Located in the virtual centre of the city, scarcely a few minutes’ walk from the Old Market, you will find the large green areas of St Wojciech’s Hill and Cytadela.
One of the oldest churches in the city, correspondingly dedicated to St Wojciech, is located on the hill. The church is renowned for its secession-style polychrome and stained glasswork designed by Wyspiański and Mehofer. The church crypt is often called the Poznań bed rock, because so many distinguished Wielkopolska residents have been buried there: among them Józef Wybicki, the author of the Polish anthem, Heliodor Święcicki, the founder of Poznan university, and Feliks Nowowiejski, who wrote the lyrics to “Rota”, a patriotic poem . In the church on the opposite side, a certain Skrzetuski is buried, considered by many to be only a character of fiction. Skrzetuski is a figure known from the stories of Henryk Sienkiewicz, who in fact lived in the times described in “Ogniem i mieczem" (By Fire and Sword), though he was not such a monumental character, and his first name was Mikołaj (whereas Sienkiewicz’s hero was christened Jan). On the side of the hill is the Cemetery of Worthy Wielkopolans. Distinguished residents of the region lie here, such as Cyryl Ratajski, Stanisław Mikołajczyk, Wojciech Szczęsny-Kaczmarek and the Cegielski family.
Walking from the northern slope of the hill, within several minutes you will reach the Cytadela – the largest – almost 100 hectares – park in Poznań. The name of the park is explained by its history. The Cytadela Park was created from the rubble of the former XIX century Prussian fortress. Walking along the paths, it is easy see the evidence of former events – moat, walls and bastions, shelters and ammunition stores… And among them, a memento already of the XX and XXI centuries: an armaments museum, one of the three Peace Clocks in the world, a military and civilian cemetery complex, a collection of sculptures and also artistic works, including the famous “Unidentified – Nierozpoznanych" of Magdalena Abakanowicz.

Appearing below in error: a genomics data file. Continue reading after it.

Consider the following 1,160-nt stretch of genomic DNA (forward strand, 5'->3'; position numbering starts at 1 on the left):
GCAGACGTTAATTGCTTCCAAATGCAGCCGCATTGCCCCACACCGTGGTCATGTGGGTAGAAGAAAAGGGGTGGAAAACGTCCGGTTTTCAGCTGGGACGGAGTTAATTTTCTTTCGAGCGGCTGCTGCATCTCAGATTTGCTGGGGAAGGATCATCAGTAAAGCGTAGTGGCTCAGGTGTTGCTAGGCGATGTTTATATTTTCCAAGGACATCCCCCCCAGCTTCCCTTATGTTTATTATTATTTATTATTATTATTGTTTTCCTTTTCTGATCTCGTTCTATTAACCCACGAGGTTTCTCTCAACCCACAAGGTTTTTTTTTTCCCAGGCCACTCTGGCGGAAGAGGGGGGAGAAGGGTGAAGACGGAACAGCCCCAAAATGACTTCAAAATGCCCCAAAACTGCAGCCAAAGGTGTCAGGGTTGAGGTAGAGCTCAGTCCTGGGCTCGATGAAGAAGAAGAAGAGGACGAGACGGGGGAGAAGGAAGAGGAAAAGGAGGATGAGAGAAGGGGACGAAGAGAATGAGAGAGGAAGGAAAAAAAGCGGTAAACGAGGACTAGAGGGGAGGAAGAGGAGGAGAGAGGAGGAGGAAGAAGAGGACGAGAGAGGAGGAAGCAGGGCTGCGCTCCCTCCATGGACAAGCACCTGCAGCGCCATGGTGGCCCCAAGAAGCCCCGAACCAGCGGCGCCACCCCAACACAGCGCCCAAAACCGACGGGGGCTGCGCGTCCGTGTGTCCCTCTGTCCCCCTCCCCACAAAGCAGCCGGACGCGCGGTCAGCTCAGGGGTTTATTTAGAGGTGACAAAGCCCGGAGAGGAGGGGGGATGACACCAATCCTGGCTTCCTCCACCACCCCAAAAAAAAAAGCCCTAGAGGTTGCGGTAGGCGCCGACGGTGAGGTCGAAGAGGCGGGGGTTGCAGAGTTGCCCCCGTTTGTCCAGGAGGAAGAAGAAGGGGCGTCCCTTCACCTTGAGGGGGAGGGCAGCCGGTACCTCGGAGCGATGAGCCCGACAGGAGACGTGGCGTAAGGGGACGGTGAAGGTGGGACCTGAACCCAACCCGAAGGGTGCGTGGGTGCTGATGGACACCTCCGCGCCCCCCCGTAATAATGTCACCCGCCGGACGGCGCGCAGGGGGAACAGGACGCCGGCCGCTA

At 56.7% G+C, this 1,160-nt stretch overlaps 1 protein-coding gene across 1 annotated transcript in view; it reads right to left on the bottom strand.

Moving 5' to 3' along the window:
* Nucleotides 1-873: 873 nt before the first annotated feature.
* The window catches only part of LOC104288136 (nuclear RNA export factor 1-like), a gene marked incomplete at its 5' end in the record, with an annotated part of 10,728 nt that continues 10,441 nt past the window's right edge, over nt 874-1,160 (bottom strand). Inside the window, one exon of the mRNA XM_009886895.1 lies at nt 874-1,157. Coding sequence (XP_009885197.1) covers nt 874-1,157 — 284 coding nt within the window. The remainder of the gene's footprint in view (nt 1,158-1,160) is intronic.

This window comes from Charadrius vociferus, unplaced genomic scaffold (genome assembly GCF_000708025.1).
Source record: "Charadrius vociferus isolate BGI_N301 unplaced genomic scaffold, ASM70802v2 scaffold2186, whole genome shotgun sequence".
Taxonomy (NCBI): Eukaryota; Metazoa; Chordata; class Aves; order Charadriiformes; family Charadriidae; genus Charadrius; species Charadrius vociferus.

Speaking of the Cytadela, you could not possibly forget the ring of XIX century forts surrounding the former Prussian Poznań. Located at a distance of 5-7 km from the centre, they have with time been absorbed by the city. Some of them open to visitors in the summer, during open air events, and Fort VII, which during World War II functioned as a concentration camp is open to tourists every day.